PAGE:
Cargill has presented a ground-breaking plan to curb deforestation that could have huge impact on efforts to keep forests standing, one of the most effective ways to mitigate climate change. The company has released its first Cargill Report on Forests covering on-the-ground actions within six priority supply chains and global collaborations to advance sustainable agriculture.
In order to compile the report, Cargill worked with several global partners to engage more than 148,000 farmers and establish a baseline for measuring tree cover loss by mapping the sourcing areas of nearly 2,000 locations across 14 countries.
The report, released earlier this week, will be presented at the 2017 World Economic Forum’s annual meeting in Davos, Switzerland, and will start a debate around the issues driving deforestation and what be done to stop it.
“Ending deforestation is critical to curb climate change,” Cargill CEO and Chairman David MacLennan, said in a statement. “Today, we are at an important crossroads as we work to nourish the world and protect the planet. Sustainable agriculture must be a part of the solution.
The report highlights Cargill’s progress on key areas in priority supply chains such as soy in Brazil and Paraguay, cocoa and palm oil globally, cotton and maize in Zambia and fiber-based packaging.
Another major action described in the report is the development and implementation of programs and trainings for more than 148,000 farmers and suppliers to promote sustainable land use. These include 15,000 small- and large-scale soy farmers in Brazil, 21,000 palm oil smallholder farmers in Indonesia, 1,000 soy farmers in Paraguay and 90,000 cocoa farmers and cooperatives in West Africa.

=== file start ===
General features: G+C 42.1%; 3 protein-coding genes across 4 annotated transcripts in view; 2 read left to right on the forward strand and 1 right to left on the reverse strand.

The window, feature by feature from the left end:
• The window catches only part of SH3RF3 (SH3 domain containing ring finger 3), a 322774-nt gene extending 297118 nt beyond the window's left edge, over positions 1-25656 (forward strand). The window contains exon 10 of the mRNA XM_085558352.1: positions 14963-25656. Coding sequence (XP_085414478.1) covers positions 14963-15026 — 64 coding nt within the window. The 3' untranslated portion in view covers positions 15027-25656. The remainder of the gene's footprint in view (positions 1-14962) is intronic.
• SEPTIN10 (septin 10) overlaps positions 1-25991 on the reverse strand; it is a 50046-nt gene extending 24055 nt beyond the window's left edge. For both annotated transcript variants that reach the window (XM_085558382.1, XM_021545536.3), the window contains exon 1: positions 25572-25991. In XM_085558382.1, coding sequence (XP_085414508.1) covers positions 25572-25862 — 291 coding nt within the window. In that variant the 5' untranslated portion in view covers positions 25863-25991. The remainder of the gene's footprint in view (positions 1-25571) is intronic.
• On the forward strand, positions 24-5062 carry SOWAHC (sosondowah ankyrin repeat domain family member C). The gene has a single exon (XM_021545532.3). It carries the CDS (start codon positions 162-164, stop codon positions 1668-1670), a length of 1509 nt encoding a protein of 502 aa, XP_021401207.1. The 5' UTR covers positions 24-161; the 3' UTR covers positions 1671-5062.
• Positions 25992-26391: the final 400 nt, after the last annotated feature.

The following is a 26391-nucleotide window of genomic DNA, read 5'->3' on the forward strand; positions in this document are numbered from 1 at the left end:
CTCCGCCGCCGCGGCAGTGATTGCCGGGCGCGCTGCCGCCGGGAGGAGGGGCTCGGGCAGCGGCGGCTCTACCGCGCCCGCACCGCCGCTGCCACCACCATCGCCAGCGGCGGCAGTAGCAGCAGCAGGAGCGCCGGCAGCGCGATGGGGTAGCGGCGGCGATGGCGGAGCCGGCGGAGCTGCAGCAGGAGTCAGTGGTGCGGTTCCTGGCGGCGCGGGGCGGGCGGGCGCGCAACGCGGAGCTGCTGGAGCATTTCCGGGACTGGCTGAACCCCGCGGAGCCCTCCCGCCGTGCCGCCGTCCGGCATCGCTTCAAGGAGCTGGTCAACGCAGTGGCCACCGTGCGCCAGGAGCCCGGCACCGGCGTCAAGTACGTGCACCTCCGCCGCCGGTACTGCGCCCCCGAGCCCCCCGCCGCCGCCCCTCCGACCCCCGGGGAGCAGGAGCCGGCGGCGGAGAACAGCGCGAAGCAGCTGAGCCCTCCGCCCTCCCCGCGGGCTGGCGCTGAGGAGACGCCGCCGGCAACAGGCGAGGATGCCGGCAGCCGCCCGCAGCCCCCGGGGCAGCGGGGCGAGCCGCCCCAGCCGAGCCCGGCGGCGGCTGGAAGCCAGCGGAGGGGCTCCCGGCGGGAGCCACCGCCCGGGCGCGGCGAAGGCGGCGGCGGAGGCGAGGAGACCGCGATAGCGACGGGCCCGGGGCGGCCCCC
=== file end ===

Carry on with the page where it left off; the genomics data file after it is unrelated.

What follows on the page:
Cargill has also partnered with World Resources Institute and Global Forest Watch to carry out an analysis of nearly 2,000 sourcing locations, including ones owned by the company and those operated by their parties, covering the whole gobal footprint. All in all, it looked at 119 million hectares of tree coverage, with a 1.4 percent tree cover loss in 2014.
These figures give Cargill a baseline reference to measure progress in fighting deforestation, giving the company a picture of what is happening around the company’s sourcing areas, even though the impacts on forest are not necessarily due to Cargill’s activities, which is what the company wants to determine next and what it can do to stop it.
More specifically in Brazil, Cargill will extend the Brazilian Soy Moratorium in the Amazon, which has succeeded in curtailing tree-felling in that region, and the Rural Environmental Registry (CAR) through supplier training and education, as well as partnerships several organizations. Cargill soy contracts in Brazil now require farms to comply with the Brazilian Forest Code and CAR.
The company also wants to collaborate with local and national governments to push ahead better legal frameworks and approaches and encourage suppliers to be more active in promoting changes.=
“We realize the private sector can lead in making agriculture and supply chains more sustainable,” Cargill global leader of business operations and supply chain Ruth Kimmelshue, added. “But we can’t do it alone. We want to work with customers, governments, NGOs and others to apply scalable approaches and deploy technology and practices that will give farmers the tools they need to create a more food-secure world.”
Image credit: Cargill